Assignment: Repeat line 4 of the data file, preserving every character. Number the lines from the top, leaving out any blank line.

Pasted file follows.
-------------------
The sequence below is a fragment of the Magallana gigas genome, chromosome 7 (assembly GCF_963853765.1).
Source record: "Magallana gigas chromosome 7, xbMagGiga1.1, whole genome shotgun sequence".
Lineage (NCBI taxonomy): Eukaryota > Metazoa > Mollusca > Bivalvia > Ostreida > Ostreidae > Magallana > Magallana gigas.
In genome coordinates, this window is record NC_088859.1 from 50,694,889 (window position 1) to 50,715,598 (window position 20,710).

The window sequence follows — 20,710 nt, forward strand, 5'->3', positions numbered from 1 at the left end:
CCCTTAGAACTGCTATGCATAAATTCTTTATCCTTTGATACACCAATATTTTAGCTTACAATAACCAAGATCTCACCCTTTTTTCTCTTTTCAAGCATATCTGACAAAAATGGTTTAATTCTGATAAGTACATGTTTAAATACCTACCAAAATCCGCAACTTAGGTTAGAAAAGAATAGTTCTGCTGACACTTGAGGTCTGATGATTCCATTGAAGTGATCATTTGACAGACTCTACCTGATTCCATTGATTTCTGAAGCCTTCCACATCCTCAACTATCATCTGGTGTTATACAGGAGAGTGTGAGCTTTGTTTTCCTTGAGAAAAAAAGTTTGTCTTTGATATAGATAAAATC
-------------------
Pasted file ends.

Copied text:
In genome coordinates, this window is record NC_088859.1 from 50,694,889 (window position 1) to 50,715,598 (window position 20,710).